The technology behind development of unmanned and autonomous systems makes the platforms more precise, meticulous and exacting than the legacy systems they will replace, but the migration theoretically could make some governments hungrier for war.
The U.S. military can get a bird's-eye view of a battlefield or humanitarian mission via use of unmanned aerial vehicles. Now, DARPA is asking for technology that would let the military get into buildings without having troops actually step foot inside.
Benchmark Contracting Incorporated (dba Cobblestone Construction), Las Vegas, was awarded a $10,643,419 firm-fixed-price contract for construction of a remote piloted aircraft mission complex physical protection system, Creech Air Force Base, Indian Springs, Nevada. The Army Corps of Engineers, Los Angeles, is the contracting activity (W912PL-14-C-0012).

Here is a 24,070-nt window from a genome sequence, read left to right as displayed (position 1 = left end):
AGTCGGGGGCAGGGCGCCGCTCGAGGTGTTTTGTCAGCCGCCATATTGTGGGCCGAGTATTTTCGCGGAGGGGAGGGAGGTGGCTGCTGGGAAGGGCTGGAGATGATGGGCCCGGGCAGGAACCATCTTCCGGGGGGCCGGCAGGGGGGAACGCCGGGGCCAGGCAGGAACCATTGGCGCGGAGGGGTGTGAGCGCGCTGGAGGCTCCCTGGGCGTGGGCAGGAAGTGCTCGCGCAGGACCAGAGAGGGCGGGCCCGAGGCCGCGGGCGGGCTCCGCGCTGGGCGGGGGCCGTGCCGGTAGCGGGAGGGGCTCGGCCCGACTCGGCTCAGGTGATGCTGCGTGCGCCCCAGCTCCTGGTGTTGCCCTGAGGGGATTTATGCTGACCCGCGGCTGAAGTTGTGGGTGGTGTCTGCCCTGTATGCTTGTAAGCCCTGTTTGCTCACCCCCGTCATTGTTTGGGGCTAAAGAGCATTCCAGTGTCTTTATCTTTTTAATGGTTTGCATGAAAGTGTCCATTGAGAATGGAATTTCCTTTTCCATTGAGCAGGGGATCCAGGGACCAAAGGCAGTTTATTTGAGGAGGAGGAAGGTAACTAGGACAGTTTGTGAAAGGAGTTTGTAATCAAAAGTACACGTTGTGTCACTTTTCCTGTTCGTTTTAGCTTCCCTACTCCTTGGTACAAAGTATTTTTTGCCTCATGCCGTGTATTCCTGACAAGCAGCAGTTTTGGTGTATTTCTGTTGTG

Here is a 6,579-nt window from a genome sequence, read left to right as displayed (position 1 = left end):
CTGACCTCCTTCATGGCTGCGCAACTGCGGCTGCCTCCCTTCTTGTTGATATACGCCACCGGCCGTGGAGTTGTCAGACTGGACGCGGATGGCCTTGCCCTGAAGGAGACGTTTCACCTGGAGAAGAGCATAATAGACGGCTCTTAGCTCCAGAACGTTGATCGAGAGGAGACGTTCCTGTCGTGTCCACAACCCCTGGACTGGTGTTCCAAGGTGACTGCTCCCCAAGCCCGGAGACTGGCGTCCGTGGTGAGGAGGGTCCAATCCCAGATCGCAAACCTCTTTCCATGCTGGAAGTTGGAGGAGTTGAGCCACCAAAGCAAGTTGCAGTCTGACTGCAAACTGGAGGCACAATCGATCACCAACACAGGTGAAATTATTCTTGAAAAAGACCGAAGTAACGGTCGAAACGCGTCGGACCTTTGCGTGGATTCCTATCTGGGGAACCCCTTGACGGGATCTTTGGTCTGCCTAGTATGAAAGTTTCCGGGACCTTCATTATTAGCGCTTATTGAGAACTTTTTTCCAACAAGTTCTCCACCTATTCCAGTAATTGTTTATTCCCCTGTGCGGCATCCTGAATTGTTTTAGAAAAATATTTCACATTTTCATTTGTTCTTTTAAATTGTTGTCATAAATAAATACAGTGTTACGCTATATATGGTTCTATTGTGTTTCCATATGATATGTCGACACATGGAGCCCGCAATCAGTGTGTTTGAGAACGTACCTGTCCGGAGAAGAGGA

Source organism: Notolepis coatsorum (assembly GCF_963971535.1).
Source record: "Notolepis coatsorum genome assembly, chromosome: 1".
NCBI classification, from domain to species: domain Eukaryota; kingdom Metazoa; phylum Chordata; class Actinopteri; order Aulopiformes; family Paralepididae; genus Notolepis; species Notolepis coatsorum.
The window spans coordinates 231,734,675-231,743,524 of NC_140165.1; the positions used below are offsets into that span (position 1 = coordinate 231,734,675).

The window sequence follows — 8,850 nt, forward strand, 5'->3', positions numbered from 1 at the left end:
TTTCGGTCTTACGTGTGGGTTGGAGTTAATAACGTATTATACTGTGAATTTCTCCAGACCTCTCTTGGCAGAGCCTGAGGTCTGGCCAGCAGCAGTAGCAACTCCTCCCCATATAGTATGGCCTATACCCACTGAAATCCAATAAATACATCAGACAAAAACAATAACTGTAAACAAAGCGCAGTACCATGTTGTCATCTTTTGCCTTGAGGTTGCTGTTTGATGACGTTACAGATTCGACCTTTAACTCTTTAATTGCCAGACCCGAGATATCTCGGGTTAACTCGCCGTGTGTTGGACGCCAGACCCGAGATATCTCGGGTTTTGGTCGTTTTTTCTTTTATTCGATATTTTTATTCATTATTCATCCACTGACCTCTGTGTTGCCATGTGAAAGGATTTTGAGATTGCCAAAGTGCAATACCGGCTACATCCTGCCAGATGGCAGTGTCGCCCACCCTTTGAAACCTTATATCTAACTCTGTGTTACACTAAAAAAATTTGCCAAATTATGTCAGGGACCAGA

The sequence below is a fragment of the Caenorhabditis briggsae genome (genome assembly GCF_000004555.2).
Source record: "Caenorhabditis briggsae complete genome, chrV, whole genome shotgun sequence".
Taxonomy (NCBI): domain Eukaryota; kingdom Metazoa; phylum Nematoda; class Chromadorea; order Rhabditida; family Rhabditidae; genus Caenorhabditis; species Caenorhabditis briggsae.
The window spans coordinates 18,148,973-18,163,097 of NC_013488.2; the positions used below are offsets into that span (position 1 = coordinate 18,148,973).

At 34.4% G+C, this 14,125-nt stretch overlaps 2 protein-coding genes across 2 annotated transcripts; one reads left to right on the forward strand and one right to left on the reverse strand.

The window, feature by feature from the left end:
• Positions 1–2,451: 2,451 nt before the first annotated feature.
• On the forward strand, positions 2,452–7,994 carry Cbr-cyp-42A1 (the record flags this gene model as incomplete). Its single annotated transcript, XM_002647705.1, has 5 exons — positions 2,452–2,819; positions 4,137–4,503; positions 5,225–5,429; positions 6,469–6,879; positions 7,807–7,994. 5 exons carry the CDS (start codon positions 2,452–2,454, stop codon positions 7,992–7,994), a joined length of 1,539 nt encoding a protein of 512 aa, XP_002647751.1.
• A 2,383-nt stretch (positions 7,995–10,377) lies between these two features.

The battlespace dominance enjoyed by U.S. forces for two decades may be disappearing as many potential adversaries begin to employ the very technologies that have served U.S. forces. Dick Diamond Jr., national security trends and strategic issues analyst with Raytheon Integrated Defense Systems, warned that the near monopoly enjoyed by the United States in precision guided munitions (PGMs) and surveillance is going away. "We may not be able to conduct our favorite American way of war in the future," Diamond declared.
Although it seems UAVs have been around for a long time-and are essential in current operations-the ground truth is that a number of challenges remain to be resolved before these aircraft can be used to their full potential.